Wednesday, April 4, 2018

Hello My Little Pony

Crazy Cat Ladies

Last summer The Man and I visited our North County animal shelter to adopt a pair of outdoor cats. We were quickly shown the door. Little did we know that all of the cats, their cats, were indoor only. The look of horror on the face of the young woman helping us when I said "outdoor" made me wonder if she thought I said "BBQ". The young Cat Woman went to the office to get someone else to help us.

The Head Honcho Cat Lady came out to tell us that they didn't have any cats that would like living outdoors. We looked around at the cats lounging on their pillows, in an air-conditioned wonderland, and The Man asked, "How can you tell?" Her reply, "An outdoor cat wouldn't like being inside." Oh.

It was a disturbing experience and I left feeling like I was a bad person, a bad cat mama, because I would allow my cats to live outdoors.

In the months following I replied to a few Craigslist ads that were advertising outdoor cats in need of new homes. I offered to provide a good home to one, two, and even three cats. Unfortunately, it turns out there's crazy cat ladies out there who wanted me to adopt them along with their cats. Eventually I gave up and The Man helped me store my cat items back in the attic.




Fall and winter came and went. As the weather warmed up I started thinking about cats again. The need for a good mouser was everywhere: mouse traps were in the garage, the barn, and our cars. The Man warned you when you got into his truck, "Watch your toes", then he'd move the unsprung mouse trap away from your feet. In the barn soft nests were found under motorcycle seats, and in the garage acorns were found in shoes on the shoe rack. Each morning the animals' water buckets had to be emptied and cleaned because of the field mice that had drowned overnight. In the evening I would watch mice scurrying across the garage floor. We needed a cat.

I'm a Crazy Cat, Lady

It's been five weeks since we adopted two male cats from North County Paws Cause. The two boys had been at Woods Humane Society for several months and they were being "moved out" from the no-kill shelter. Ellen, a volunteer with Paws Cause, was contacted by Woods to find an alternate home - a safe barn or ranch home - for these two boys.

Ellen and I had spoken on the phone and she was aware of our situation. On the same day we spoke Ellen visited Woods to check out the two boys. She reported back that she thought they would be a good match for us and our environment. She gave me a heads up that the orange tabby "was in an isolated cage because he was too stressed with the noise and number of humans coming and going at the shelter". I noticed his picture and description was not posted on Wood's website.

Ellen arrived promptly at 11am after picking up the cats from Woods. The Man had been hesitant to have a stranger come to our home. The Man and I were reassured that Ellen didn't look crazy but we could see that her cats were. Through the clear plexiglass cat carrier we came face to face with a very angry orange cat who had bloodied his face and the inside of the carrier trying to get out. We watched him lunging at the thick plastic walls, snarling and growling at us the entire time. Undaunted I thought, hmmm, this guy's name is going to be Rudy, short for Rudolph the red-nosed cat. As Ellen carefully transferred Rudy into the chain link kennel we had set up in the garage a My Little Pony toy fell out of his carrier.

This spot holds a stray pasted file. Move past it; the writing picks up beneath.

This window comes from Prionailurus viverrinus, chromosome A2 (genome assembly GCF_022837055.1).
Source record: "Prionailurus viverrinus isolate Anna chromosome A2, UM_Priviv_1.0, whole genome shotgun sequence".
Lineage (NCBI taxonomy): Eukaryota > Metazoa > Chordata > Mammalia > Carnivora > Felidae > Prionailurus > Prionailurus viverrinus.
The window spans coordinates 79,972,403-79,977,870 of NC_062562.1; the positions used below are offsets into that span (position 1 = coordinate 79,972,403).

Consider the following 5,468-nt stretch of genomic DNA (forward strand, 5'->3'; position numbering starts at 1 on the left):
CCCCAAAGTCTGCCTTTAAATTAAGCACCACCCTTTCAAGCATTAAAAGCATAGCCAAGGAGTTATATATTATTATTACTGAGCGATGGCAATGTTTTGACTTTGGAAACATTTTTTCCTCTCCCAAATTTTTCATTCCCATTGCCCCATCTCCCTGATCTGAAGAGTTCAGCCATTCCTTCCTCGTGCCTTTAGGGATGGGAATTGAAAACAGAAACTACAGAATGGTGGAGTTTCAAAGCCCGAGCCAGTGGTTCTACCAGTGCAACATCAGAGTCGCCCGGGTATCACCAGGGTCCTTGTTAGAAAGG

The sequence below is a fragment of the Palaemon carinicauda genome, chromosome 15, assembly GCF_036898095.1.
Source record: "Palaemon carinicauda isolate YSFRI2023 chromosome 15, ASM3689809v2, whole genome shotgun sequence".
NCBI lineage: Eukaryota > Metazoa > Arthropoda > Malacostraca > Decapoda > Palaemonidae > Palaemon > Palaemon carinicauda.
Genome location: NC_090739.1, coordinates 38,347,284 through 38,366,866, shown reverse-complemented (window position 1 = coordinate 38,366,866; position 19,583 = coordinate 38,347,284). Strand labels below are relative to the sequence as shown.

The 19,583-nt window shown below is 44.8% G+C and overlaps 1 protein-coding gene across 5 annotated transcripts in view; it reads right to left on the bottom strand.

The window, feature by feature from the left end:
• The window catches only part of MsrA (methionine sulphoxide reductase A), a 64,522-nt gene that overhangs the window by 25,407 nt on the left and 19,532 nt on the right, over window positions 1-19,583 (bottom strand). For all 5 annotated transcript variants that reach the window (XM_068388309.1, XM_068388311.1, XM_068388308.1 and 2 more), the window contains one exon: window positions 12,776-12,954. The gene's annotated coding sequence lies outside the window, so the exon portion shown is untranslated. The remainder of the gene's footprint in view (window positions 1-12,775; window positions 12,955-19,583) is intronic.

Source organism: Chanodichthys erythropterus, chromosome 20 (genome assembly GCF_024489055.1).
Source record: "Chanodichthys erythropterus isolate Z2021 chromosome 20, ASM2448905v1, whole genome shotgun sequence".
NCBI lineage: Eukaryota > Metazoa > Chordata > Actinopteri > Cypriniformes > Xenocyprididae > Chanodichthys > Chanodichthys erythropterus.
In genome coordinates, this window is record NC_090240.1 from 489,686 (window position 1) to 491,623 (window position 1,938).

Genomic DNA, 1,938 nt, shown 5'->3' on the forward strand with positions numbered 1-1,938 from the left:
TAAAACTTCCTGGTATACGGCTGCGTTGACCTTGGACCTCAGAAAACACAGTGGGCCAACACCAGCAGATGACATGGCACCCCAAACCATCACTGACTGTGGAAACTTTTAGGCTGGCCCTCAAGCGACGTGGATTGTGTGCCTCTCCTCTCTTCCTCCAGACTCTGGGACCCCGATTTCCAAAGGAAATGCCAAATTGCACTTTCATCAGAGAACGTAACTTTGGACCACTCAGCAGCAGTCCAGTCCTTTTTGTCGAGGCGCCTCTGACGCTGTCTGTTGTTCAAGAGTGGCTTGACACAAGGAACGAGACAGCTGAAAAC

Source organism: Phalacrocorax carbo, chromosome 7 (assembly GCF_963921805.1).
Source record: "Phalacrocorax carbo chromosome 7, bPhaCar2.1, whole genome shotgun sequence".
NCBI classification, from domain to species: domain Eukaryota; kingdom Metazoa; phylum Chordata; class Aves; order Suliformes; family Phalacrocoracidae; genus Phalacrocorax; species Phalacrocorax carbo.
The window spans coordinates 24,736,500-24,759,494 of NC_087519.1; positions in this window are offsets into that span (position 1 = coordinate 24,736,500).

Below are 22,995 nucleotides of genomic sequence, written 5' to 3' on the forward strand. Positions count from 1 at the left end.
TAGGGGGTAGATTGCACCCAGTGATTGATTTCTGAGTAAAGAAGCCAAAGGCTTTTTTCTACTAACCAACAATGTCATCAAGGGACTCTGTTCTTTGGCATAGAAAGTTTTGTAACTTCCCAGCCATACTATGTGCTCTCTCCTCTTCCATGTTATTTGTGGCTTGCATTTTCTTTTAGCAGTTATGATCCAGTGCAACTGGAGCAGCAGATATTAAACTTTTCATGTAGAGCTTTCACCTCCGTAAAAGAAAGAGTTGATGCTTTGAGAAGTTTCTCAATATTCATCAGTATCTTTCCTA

We got only a fleeting glance at the other cat before he burrowed under the heated pet pad. He was named Buddy at the shelter, it's a good name, Buddy it is.




Kitty Rehab

The days passed slowly as I took care of the new animals. Ellen had warned us it would take awhile for these two under-socialized over-stressed cats to acclimate to their new home and we should expect to have them enclosed for four to six weeks. She also suggested I wear gloves when I was near them. I tried but it made my cat chores too clumsy. Instead I moved slowly and carefully within the 5'x5'x4' wire enclosure. I kept my hands away from their houses even though the boys remained hidden beneath their bedding.

Every evening I sat next to their wire enclosure and read out loud to them. Eventually Rudy stopped growling at me. It took a week before Buddy would remain in view instead of hiding under his pet pad. On the tenth day they were released out of the kennel to wander freely in the enclosed garage. I was surprised at their size as I stroked their thin backs; at two years old I thought they would've been sturdier.




Learning Cat Skillz

On the seventeenth day they went outside, it was the day after Buddy went berserk. Everything had been going swimmingly, they were gentle with me but more importantly they were bonding with one another, even sleeping together. Nothing seemed out of the ordinary until I turned to see Buddy with his hackles up, his ears flat, his tail huge and fluffed out, and ready to attack Rudy. He hissed and snarled as if he didn't recognize his friend. He was clearly not playing. As I waited for Buddy to calm down I replayed what could've happened: the cats were playing together ... I was moving my bike ... I hit something ... there was a loud bang ... Buddy went berserk. I quickly Googled "Sudden Aggression in Cats" and read that it could be Fear Aggression from a loud noise. Oops. When it was obvious that they might hurt one another I locked Rudy in the kennel and separated them for the night.

The next day I let Rudy out of the kennel into the garage and for the first 3 minutes it was okay before Buddy turned on Rudy again. This time Buddy went in the kennel. I fed them additional wet canned food for breakfast and put their bowls side by side separated by the chain link wire. They could look but not touch.

The Man and my friend Sandee suggested perhaps it was time to let them out, maybe they were going stir-crazy. Rudy left the garage first, then Buddy was released from the kennel. They were so busy exploring their bigger wider world they forgot to battle one another.




Nowadays the boys spend their daylight hours outside, still sleeping in the garage at night. They come when I call them and they've learned to maneuver nonchalantly (for the most part) through the gauntlet of goats, dogs, and chickens.




The boys are still settling in, but so far so good, I'm glad they're here.